President Donald Trump Thursday offered his first budget, calling for big increases on military spending and large cuts in foreign aid and other domestic programs.
In his budget message, Trump said the spending proposal carries out his campaign promise to protect the American people.
“A budget that puts America first must make the safety of our people its number one priority -- because without safety, there can be no prosperity,” Trump said.
But the president needs congressional approval to make the major spending changes he is proposing. And Congress is certain to make changes.
“It is clear that this budget proposed today cannot pass the Senate,” said Senator John McCain, a Republican from Arizona.
A number of leading Republicans, including McCain, came out against big cuts in foreign aid and diplomatic programs -- even before Trump released his spending proposals on Thursday.
Copies of President Trump's first budget.
Many budget proposals by American presidents are declared “dead on arrival.” Norman Ornstein, congressional expert for the American Enterprise Institute, said that will be the case with Trump’s budget proposal -- even with Republican majorities in both houses of Congress.
But Jennifer Nicoll Victor, a political scientist at George Mason University in Virginia, expects Trump to get a good part of his spending proposals approved.
“The likely prospect of some obstruction in the Senate especially will probably force some compromises, but I would expect them to be on the small side,” Victor said.
Trump wants big changes
Trump is proposing big changes in America’s government.
The president wants to add $54 billion in defense spending, a 10 percent increase, and another $2.8 billion to the Department of Homeland Security. The Homeland Security increases will go largely to add more border patrol agents and to build a wall along the U.S. southern border with Mexico.
Those spending increases are offset by cuts of $11 billion from the State Department, $15 billion from Health and Human Services, and $2.5 billion from the Environmental Protection Agency.
The proposed budget cuts affect aid to foreign countries, funding for the United Nations and World Bank, medical research, housing for the poor and money to the arts.
Federal employee unions warned the budget would force the firing of many federal workers. Some said it would be the largest cut in the American federal workforce since World War II.
Trump would end federal funding for 62 agencies and programs, including the Corporation for Public Broadcasting and AmeriCorps.
The Corporation for Public Broadcasting helps fund programs such as the popular children’s show, “Sesame Street.” AmeriCorps sends volunteers to work on programs that help low-income Americans.
Trump’s budget director Mick Mulvaney said the president is putting his campaign proposals into budget numbers.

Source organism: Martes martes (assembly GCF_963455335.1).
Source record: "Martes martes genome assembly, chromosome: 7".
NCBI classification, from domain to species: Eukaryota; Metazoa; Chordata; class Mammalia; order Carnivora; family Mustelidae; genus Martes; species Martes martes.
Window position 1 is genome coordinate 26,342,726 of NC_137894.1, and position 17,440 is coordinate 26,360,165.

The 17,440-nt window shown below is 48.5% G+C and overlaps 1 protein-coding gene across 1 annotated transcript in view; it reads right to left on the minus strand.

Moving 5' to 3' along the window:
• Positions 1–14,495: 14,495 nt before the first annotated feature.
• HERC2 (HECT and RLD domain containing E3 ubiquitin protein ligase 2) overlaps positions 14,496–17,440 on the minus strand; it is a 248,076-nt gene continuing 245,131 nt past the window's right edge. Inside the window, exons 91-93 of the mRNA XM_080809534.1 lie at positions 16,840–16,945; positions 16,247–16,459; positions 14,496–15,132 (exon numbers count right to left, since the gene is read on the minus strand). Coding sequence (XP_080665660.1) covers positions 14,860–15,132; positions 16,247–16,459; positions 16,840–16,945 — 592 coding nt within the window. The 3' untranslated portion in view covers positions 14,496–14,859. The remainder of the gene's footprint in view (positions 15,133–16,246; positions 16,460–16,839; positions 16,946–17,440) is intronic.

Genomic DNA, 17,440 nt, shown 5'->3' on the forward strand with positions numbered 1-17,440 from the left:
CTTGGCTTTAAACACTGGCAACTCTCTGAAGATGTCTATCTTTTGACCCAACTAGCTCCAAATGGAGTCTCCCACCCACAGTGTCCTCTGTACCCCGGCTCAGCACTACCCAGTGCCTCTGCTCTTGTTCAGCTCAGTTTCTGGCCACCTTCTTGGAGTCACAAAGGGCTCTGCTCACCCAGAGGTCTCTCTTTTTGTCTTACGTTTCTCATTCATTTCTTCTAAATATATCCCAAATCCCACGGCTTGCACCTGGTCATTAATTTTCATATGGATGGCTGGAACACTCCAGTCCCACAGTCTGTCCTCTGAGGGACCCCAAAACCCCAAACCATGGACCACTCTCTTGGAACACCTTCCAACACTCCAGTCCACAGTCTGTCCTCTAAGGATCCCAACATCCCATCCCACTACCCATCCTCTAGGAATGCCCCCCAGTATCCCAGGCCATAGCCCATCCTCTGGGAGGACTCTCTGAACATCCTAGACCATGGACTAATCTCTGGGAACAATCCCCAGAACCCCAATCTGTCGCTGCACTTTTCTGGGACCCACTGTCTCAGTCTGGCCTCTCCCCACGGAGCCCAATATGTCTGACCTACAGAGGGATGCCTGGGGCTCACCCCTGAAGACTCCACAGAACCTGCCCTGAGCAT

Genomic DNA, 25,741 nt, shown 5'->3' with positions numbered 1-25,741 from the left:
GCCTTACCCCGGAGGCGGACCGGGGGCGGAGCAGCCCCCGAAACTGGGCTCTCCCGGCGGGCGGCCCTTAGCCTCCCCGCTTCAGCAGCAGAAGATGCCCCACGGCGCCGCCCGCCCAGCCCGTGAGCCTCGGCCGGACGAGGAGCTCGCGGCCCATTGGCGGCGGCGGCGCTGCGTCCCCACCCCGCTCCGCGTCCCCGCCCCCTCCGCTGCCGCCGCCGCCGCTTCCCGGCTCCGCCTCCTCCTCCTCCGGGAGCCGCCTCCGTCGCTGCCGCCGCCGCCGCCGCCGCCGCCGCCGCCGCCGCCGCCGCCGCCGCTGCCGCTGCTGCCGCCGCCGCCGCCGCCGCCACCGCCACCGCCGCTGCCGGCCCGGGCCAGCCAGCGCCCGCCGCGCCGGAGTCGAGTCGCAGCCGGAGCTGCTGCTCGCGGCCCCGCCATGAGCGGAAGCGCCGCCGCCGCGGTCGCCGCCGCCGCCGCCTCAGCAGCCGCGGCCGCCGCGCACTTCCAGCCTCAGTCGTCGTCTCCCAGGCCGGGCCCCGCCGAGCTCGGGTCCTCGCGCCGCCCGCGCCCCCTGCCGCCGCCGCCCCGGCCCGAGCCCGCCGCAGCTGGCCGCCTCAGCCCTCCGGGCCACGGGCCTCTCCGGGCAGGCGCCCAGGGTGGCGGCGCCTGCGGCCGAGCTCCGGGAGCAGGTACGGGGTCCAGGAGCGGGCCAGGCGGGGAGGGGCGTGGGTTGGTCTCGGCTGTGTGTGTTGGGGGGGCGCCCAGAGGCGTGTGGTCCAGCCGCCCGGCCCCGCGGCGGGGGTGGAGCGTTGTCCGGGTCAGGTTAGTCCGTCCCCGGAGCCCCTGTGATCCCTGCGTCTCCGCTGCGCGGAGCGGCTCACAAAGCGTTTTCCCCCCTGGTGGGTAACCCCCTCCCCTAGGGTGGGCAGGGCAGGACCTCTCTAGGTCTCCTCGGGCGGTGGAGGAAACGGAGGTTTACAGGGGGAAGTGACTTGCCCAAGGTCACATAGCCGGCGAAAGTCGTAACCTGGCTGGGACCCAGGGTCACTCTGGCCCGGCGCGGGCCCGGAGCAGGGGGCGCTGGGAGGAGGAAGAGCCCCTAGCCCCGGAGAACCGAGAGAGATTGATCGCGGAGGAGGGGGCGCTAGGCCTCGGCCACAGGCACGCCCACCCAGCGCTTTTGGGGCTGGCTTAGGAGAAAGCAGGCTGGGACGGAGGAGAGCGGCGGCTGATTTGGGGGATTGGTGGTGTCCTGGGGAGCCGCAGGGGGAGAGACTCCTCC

“The President very clearly wants to send a message to our allies and our potential adversaries that this is a strong power administration,” said Mulvaney. “So you have seen money move from soft-power programs, such as foreign aid, into more hard-power programs.”
By strong power, Mulvaney meant mostly military and law enforcement. By soft power, he meant programs such as diplomacy and foreign aid.
Mulvaney said the administration is willing to work with Congress on changes to the president’s budget. But he said the budget provides enough funding for agencies such as the State Department and Environmental Protection Agency (EPA) to carry out its most important responsibilities.
Budget Director Mick Mulvaney, right, joined by Health and Human Services Secretary Tom Price, outside the White House Monday.
But critics said the cuts go too far. Environmental groups said that the cuts to the EPA mean the agency will not have enough employees to protect Americans from air and water pollution, or carry out the 2016 Paris Climate Change agreement.
“Money talks, and Trump’s budget proposal screams that the only thing that matters in his America is corporate polluters’ profits and Wall Street billionaires,” said Michael Brune, executive director of the Sierra Club, an environmental group.
House Speaker Paul Ryan of Wisconsin, a Republican, said he welcomes Trump’s proposals “to turn the page from the last eight years” of the Obama administration.
But Senate Democratic Leader Chuck Schumer of New York said Trump’s budget would help the wealthy, while cutting programs that help “the middle class and those struggling to get there.”
I'm Bruce Alpert. And I'm Jill Robbins.
Bruce Alpert reported on this story for VOA Learning English based on reports by VOA News, the Associated Press, Reuters and other sources. Hai Do was the editor.
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Words in This Story
domestic - adj. of, relating to, or made in your own country
priority - n. something that is more important than other things and that needs to be done or dealt with first
prosperity - n. the state of being successful usually by making a lot of money
prospect - n. the possibility that something will happen in the future
obstruction - n. something that blocks something else and makes it difficult for things to move through
especially - adv. more than usual
potential - adj. capable of becoming real
adversary - n. enemy
scream - v. to make a very loud sound